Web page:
A little more map confusion ensued where Footpath 2 (the road) joined Footpath W, whose signpost claimed that it was Footpath 1W. With no other paths around, we deduced that it must be correct, so we followed it upwards and found ourselves in paradise. A stunning, traditional house greeted us, with its fish-scale, stone roof tiles glittering in the sun.
Alone on a plateau, surrounded by a meadow filled with purple orchids, it commanded a three-hundred-and-sixty-degree panorama of the Lys valley, with uninterrupted views to the snow-covered peaks of Monte Rosa at its head. We were blown away; not least by the sign saying it was for rent! With our return to the UK seeming further away than ever, an idea formed. Maybe we could hole up here instead.
But the main event was just above us. My camera ran out of battery as we ascended to the two little chalets on the next level. In my excitement, I stupidly forgot that I carried a spare! Their views were even better and their size much more in keeping with our love of tiny living spaces. It was like a dream come true. We could really see ourselves living here; high in the mountains and engulfed by beauty.
It was hard to drag ourselves away, but the path continued into another magical woodland. Surrounded by pale yellow Alpine anemones and the shiny, green leaves of myrtle bushes, we picked our way over chattering streams and through boulder gardens formed by ancient avalanches. The views were stupendous.
At the start of our walk, we had seen a sign board bearing children’s drawings of Gune, which suggested that it was a destination of note on our way. At 1,870 metres (6,135 ft), Gune was the high point of our route in more ways than one. The fact that it warranted a sign board gave us high expectations!
Our tired legs noted my lack of attention to the difference in altitude between Gune and our starting point at 1,433m (4,701ft). A 440 metre (1,444ft) climb was anything but the flat walk that we had promised ourselves. But there was still no apparent sign of Gune. After the many map-based confusions, this was a slight worry, although we had passed under the ski lift and knew that our worst-case-scenario was the glaringly obvious descent down the wide, green swathe of piste.
On one section of the path, we passed a multitude of giant ants’ nests. (Giant nests, not giant ants!)
“Maybe this is like Gune. An Anty-climax!” I said to Mark.
Just from the groan, I knew that my pun had hit the spot. I felt it unnecessary for Mark to add,
“No. THAT was the anti-climax…”
We did find Gune eventually, exactly where we expected; just before we began our descent on Footpath 3. Gune appears to be a rocky, grassy knoll with a very sheer front face. Located in a particularly verdant part of the forest, it was indeed an enchanted spot, worthy of children’s drawings. Shafts of sunlight picked out the colours and contrasts between the vegetation and the mica that sparkled in the striated, gold and copper rocks. A dead larch stood like a lofty, black totem pole, with bracket fungi texturing its trunk and festoons of lichen catching the breeze, like tattered, grey-blue banners on its broken branches.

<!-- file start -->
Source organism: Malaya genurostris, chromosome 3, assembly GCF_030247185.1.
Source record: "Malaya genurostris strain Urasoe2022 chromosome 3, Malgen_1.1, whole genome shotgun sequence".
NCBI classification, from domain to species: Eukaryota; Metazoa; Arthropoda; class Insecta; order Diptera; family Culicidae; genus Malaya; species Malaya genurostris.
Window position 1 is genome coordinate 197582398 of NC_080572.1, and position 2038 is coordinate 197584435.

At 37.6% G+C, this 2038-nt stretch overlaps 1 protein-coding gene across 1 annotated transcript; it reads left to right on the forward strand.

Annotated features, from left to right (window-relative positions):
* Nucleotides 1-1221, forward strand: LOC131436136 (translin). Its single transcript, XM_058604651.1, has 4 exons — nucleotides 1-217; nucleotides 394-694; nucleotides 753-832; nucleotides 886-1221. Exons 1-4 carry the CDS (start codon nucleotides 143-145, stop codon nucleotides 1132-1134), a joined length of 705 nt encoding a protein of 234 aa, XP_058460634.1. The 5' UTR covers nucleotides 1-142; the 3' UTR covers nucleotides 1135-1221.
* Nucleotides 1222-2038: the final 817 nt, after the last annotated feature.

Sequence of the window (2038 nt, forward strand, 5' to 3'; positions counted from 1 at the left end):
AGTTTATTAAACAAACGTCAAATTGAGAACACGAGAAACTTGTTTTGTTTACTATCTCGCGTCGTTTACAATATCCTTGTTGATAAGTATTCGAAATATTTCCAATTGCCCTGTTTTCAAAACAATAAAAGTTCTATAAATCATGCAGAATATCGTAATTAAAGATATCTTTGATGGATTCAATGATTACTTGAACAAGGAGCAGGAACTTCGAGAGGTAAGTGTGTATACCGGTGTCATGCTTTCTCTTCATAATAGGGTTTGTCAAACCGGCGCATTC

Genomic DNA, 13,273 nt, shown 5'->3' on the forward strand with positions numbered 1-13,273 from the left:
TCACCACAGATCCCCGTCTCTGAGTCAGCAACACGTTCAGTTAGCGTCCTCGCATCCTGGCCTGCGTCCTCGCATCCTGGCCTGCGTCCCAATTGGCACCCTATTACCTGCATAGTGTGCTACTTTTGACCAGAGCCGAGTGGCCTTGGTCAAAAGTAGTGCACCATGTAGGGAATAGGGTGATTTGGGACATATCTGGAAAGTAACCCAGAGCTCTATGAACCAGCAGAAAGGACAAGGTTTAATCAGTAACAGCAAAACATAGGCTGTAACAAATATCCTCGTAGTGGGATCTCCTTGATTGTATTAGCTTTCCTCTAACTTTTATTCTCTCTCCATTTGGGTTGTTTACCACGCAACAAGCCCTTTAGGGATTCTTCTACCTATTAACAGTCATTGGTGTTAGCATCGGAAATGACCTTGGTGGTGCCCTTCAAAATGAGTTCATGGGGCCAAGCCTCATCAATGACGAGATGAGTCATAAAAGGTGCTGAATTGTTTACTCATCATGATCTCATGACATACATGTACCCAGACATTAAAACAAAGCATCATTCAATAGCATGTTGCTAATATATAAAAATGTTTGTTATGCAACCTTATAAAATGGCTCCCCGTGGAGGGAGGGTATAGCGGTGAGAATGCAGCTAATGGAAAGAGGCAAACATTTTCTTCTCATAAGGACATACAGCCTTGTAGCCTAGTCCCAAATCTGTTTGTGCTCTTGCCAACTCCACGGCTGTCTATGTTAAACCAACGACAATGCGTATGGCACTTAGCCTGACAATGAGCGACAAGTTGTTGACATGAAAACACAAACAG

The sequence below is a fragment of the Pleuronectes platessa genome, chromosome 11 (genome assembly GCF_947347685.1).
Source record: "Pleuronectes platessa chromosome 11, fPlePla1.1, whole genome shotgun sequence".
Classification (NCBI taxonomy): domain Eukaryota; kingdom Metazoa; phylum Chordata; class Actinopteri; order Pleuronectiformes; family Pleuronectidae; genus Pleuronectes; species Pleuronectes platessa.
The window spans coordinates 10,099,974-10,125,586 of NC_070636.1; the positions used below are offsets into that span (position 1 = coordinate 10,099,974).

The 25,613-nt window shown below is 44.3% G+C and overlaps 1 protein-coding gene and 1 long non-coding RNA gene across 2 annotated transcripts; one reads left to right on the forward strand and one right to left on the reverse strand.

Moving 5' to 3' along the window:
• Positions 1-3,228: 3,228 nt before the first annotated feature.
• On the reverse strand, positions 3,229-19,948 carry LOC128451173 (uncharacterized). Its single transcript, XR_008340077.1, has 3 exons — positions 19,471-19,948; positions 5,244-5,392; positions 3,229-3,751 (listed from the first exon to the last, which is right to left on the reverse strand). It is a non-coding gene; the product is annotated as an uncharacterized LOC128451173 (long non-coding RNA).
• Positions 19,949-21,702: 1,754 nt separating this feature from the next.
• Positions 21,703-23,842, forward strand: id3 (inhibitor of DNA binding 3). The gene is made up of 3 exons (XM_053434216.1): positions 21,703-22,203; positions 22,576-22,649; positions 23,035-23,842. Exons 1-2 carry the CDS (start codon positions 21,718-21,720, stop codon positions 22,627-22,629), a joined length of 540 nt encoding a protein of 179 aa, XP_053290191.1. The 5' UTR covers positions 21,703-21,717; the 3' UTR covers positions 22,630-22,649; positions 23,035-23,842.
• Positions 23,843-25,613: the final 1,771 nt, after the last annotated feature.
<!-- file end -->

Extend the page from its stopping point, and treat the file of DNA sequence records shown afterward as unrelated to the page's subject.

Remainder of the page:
I was relieved that I had chosen Footpath 3 for the descent rather than the ascent – and not only because the clockwise views were better. Had we gone the other way round, we would have turned our backs on the glory of Monte Rosa, but our legs shook from the strain of the precipitous down-climb as we emerged at the timber yard, close to where Big Blue was parked.
There, Mark stopped me suddenly with his hand on my shoulder. Almost in a whisper, he said, “Jax. Look…”
On every walk recently, we have seen ibex and marmots, and occasionally, the rare, bearded vulture. I scanned the deserted timber yard carefully; the hushed reverence in Mark’s voice suggested at least a troupe of trumpet-bearing marmots in heraldic dress, mounted on ibex, with a bearded vulture above, carrying the Italian flag.
My gaze came to rest on a magnificent beast: bull-nosed and muscular, shimmering as it stood creamy-white and perfectly still in the sultry afternoon haze. A Volvo N10 truck, motionless on six oversized, knobbly tyres; its sturdy back laden with the trunks of at least twenty, full-grown trees.
“I’ve got to go and look at that!”
I rushed over to marvel at the classic lines of the truck. It was the first time I had ever knowingly met a Volvo N10; a sister to The Beast from Belgium that we bought in January, which is set to become our new home.
Back at base, I checked out Baita Cialvrina on the Estate Agent’s web page. With a price tag of €200 per night, our summer dreams swiftly shattered. A week amid the Alpine meadows would cost more than two months in our little apartment under the mountain in Staffal. Nevertheless, it’s always nice to dream, because sometimes, dreams come true
The second dream home that we saw, the Volvo N10, is in the process of becoming reality. And in any case, a dream home that can travel overland to Mongolia is much more our style!
I thought that you would like to know that the Latin name for the early purple orchid, Orchis mascula, means ‘masculine’ or ‘virile’ due to its roots; two tubers which apparently look like testicles! Known as ‘Adam and Eve Root’, in some cultures, extracts were used in love potions. A nutritious flour called salep or sachlav made from the dried and ground tubers was a popular ingredient in drinks and desserts in the former Ottoman Empire.